His day job is as a top-six pivot for the Bruins, but in the international ecosystem, he has the fabric of a checking-liner or an exceptional and willing fourth-liner.

“Willing” is an operative term there. It is no accident that Bergeron is now in his eighth season as one of Boston’s alternate captains, having started to hold that position in 2006.

Granted, that has yet to amount to a single day as the main captain, but it does speak to advanced leadership experience. His time wearing any letter of leadership exceeds the full NHL careers of Toews, Benn and Tavares, all of whom wear the “C” for their respective teams.

In that time, he has taken the full ride with his franchise from perennial playoff no-shows to perennial playoff title contenders.

The head coach who has overseen that resurgence, Claude Julien, will be an assistant on the Canadian staff, by the way. Depending on the exact situation, having a familiar face along the lines of Bergeron can make a difference in how Julien performs in his role behind the bench.

As a rare constant throughout the Bruins’ revolution, he has revealed himself as a crucial, intangible glue guy for teammates to follow and uphold a fastidious ambition for success.

Bruce Bennett/Getty Images

To a degree, Bergeron has done the same thing within his national program. He joins 10 other holdovers from Canada’s gold medal team in 2010, including such fellow established leaders as Crosby and Toews.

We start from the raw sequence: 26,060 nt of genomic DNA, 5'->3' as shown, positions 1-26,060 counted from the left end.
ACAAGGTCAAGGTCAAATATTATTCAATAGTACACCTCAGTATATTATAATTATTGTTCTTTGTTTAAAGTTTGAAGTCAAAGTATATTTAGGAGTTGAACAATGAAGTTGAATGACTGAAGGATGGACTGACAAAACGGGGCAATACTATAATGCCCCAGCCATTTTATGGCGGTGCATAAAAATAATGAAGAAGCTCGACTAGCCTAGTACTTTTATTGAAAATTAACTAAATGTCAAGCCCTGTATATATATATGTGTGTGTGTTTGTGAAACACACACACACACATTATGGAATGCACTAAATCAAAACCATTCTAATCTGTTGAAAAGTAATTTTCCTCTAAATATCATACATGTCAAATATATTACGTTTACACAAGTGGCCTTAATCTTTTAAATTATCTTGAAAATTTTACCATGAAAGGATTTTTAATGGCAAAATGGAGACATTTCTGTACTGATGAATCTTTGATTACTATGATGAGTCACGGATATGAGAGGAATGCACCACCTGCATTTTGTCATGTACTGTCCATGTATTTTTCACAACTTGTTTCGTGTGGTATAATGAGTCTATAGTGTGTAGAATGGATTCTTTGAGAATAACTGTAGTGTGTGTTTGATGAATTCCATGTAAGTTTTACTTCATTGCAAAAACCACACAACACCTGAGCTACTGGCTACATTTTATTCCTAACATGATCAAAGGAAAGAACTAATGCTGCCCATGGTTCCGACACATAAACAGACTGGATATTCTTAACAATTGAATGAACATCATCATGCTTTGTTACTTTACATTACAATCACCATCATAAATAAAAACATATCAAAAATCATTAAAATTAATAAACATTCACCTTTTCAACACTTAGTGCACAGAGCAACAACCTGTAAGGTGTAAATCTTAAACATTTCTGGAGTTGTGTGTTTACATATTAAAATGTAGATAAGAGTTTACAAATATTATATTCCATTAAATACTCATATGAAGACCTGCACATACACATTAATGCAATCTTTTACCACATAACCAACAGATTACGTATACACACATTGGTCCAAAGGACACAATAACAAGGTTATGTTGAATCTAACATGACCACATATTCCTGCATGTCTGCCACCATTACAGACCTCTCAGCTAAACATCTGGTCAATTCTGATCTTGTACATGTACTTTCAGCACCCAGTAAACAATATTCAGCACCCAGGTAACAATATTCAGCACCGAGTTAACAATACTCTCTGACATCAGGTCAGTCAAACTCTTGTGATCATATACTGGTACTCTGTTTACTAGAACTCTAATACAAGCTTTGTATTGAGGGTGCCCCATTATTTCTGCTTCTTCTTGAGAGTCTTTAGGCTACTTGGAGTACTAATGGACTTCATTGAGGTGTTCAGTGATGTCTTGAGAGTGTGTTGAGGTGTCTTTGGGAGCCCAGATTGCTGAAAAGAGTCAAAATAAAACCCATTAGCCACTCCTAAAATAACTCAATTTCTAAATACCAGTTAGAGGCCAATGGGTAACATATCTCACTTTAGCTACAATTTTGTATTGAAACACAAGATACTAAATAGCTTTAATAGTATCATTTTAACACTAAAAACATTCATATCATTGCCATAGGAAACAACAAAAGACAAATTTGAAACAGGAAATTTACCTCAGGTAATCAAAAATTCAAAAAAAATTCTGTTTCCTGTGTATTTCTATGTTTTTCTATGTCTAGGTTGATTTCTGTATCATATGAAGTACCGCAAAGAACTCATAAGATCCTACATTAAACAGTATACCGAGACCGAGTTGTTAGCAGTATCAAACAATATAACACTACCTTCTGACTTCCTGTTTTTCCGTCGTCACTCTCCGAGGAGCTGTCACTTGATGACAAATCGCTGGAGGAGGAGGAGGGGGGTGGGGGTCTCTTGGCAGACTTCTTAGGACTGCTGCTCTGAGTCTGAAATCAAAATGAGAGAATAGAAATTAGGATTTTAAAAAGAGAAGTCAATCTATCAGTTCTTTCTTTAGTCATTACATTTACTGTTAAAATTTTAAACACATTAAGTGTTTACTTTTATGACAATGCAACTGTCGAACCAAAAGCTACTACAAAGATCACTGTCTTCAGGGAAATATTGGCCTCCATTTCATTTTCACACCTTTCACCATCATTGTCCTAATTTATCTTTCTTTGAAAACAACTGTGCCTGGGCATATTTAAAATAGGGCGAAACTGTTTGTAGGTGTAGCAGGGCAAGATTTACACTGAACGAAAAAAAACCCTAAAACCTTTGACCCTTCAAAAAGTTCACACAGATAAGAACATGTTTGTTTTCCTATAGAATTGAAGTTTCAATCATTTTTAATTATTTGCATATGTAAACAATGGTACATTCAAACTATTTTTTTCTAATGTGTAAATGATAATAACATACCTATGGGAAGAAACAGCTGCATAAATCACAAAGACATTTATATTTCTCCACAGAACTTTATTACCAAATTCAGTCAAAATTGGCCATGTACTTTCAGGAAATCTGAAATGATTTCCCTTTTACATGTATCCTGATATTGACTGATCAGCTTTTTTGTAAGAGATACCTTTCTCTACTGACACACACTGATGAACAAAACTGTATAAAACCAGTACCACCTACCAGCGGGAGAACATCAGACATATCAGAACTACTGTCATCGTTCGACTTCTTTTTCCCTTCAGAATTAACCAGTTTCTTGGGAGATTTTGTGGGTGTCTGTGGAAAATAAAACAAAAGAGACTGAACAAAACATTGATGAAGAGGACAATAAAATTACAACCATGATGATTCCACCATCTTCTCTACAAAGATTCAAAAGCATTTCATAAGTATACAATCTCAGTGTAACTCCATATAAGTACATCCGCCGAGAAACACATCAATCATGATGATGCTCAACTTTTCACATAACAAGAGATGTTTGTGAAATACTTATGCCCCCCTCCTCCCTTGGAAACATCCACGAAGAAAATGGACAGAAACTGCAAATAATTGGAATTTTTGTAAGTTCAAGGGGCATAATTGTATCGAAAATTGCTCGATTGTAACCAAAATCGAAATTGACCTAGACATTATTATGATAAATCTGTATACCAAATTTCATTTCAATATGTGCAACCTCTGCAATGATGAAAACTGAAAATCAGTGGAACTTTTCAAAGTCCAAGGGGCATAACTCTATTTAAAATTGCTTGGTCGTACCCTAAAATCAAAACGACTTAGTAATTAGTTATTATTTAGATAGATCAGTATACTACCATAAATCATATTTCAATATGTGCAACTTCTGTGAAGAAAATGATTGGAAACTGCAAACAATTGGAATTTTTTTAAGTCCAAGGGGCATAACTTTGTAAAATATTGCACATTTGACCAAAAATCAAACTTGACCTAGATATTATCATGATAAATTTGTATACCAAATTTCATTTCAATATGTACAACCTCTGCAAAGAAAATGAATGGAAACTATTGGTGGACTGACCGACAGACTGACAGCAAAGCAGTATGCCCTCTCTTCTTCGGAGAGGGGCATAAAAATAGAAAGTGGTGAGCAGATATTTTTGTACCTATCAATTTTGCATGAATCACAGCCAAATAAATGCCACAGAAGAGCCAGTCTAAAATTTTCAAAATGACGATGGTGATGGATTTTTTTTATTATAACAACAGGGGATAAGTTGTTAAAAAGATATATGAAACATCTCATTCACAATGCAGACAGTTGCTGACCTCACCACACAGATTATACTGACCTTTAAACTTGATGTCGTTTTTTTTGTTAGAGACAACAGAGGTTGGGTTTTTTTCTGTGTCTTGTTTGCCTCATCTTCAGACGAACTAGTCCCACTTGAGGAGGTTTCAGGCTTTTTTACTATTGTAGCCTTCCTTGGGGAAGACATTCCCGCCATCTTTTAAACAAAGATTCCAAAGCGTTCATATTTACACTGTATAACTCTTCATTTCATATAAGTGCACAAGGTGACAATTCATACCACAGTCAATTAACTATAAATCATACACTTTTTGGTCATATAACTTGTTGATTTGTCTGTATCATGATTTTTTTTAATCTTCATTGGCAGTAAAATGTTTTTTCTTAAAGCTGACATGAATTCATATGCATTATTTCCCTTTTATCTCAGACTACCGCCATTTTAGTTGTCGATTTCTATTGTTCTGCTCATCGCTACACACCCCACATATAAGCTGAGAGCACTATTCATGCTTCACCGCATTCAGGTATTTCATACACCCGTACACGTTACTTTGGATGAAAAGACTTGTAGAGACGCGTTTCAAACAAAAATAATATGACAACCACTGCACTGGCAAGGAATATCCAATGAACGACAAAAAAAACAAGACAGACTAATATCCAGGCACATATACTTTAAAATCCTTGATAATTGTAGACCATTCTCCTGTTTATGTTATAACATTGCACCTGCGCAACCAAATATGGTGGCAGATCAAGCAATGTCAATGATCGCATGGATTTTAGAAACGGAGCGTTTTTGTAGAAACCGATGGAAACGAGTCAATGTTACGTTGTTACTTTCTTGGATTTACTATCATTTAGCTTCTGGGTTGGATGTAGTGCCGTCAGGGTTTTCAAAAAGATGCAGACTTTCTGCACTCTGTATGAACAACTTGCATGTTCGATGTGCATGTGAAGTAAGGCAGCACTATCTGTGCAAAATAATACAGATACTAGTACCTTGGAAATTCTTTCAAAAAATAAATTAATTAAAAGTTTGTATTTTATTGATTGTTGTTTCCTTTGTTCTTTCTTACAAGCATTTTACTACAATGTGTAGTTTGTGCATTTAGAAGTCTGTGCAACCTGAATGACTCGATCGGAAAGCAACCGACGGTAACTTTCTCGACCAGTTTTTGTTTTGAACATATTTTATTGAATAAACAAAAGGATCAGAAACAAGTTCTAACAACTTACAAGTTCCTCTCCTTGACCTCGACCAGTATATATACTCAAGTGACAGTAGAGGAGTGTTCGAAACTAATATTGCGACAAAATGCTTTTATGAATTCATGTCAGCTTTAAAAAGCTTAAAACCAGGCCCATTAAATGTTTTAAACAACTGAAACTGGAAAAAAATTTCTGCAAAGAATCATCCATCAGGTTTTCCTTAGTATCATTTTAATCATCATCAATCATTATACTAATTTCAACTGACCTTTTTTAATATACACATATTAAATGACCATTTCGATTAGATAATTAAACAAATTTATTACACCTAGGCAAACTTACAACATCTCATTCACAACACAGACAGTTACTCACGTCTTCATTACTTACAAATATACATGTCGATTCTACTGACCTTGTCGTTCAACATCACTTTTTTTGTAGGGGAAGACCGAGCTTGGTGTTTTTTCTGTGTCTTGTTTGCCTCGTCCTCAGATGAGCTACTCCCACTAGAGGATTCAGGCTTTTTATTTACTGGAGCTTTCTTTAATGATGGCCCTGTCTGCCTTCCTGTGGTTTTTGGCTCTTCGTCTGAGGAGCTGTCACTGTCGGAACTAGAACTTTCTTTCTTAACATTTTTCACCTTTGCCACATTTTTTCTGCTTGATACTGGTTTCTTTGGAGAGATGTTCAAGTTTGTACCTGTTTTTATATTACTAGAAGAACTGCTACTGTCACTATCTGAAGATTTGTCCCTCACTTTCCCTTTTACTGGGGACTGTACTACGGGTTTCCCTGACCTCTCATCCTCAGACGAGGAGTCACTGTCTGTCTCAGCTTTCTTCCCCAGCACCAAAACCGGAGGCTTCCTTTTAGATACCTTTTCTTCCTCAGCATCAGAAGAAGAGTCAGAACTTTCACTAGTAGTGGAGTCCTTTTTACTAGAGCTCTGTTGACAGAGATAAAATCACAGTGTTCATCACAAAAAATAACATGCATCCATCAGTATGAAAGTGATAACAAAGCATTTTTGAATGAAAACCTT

With Crosby, Getzlaf, Corey Perry and defenseman Shea Weber, Bergeron is one of five 2014 Canadian pucksters from both the 2010 Olympics and the 2005 World Junior Championships. The victory in the latter tournament halted what by Canadian standards was a lengthy eight-year championship hex in arguably the most memorable WJC in terms of competitive personnel.

The multitude of landmark experiences and the firsthand appreciation that comes with it only emboldens Bergeron’s worth in subsequent events, such as next month’s games in Sochi. It is no different than his role in Boston as one of the core players who helped the 2011 Stanley Cup champions translate an appetite for more to an appearance in the 2013 final.

The vocal, exemplary presence of a player with Bergeron’s stripes in that Sochi-based locker room can be part of a useful pick-me-up for celestial Olympic newbies such as Steven Stamkos and Tavares. In a worst-case scenario, his pure on-ice tools will be indispensable insurance at the dot, on the penalty kill and in the transition game.

For those reasons, it does not matter that his irreproachable scoring stat line of 10 goals, 15 assists and 25 points is dwarfed by all of his offensive colleagues. For the record, he is tied for 48th among all Canadian-born point-getters in the league.

There are 11 Olympic-bound Canadian forwards with at least 37 points so far in this year’s NHL action. If not for their respective injuries this past autumn, Nash and Stamkos would surely be in that range.

Translation: Canada should have it covered when it comes to firepower. That firepower, though, can only be at its hottest and strongest if all of its specimens can coalesce into a workable group of people.

Furthermore, the team will need to have the puck in its possession and off its own property in order to percolate and/or sustain the momentum it needs to reap results from its embarrassment of talent.

In that regard, Bergeron can and will help where many of his teammates are not necessarily ready to help at this stage in their careers.

 

Unless otherwise indicated, all statistics for this report were found via NHL.com